This paper, commissioned by the UK Hunger Alliance, addresses the question of how sustainable smallholder agriculture can contribute to improving food security and reducing under-nutrition in the developing world.
Food insecurity and under-nutrition remain pressing problems in the developing world. Some 852 million people were estimated to be undernourished in 2010–12. Micro-nutrient deficiencies, especially of vitamin A, iodine, iron and zinc, are even more widespread, with perhaps as many as two billion persons affected owing to insufficient vitamins and minerals in their diet.
Despite their direct contribution to food production, small-scale farmers and their households are disproportionately vulnerable to these forms of hunger. This paper addresses the question of how smallholder agriculture that is sustainable can contribute to improving food security and reducing under-nutrition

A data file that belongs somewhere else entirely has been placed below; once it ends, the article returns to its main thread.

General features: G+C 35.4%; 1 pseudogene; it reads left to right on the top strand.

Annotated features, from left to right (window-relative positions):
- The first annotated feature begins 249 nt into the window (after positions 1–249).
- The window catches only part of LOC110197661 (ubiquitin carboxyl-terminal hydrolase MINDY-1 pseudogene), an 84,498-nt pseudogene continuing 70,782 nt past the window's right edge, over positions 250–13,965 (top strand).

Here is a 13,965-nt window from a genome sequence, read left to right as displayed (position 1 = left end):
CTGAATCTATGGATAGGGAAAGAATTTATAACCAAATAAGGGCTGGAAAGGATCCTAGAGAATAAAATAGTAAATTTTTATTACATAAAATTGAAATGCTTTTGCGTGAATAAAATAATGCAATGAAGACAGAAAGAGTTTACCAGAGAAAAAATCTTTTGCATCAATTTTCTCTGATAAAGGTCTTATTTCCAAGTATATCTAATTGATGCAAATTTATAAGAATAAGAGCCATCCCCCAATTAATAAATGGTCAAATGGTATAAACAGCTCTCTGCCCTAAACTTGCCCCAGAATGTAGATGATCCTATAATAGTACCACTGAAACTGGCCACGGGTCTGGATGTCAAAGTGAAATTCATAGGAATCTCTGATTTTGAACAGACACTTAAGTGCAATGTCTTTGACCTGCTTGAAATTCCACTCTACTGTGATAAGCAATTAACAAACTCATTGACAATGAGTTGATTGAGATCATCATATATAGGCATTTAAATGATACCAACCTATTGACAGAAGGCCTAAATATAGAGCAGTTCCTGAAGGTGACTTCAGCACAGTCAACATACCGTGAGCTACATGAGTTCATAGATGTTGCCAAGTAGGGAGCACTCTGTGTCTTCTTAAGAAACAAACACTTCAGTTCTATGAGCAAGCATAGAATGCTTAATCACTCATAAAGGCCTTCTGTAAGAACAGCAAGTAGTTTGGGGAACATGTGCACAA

With a review of the literature and using five country case studies – studies Ghana, Bangladesh, Tanzania, Zambia, and Kerala State, India – the authors examine the contribution of smallholder agricultural development to attaining improved food security and nutrition, how development policy might strengthen its contribution, what complementary actions are needed, and what the political conditions for better policy may be.
The report sets out 12 recommendations for food security and nutrition-sensitive smallholder agricultural development.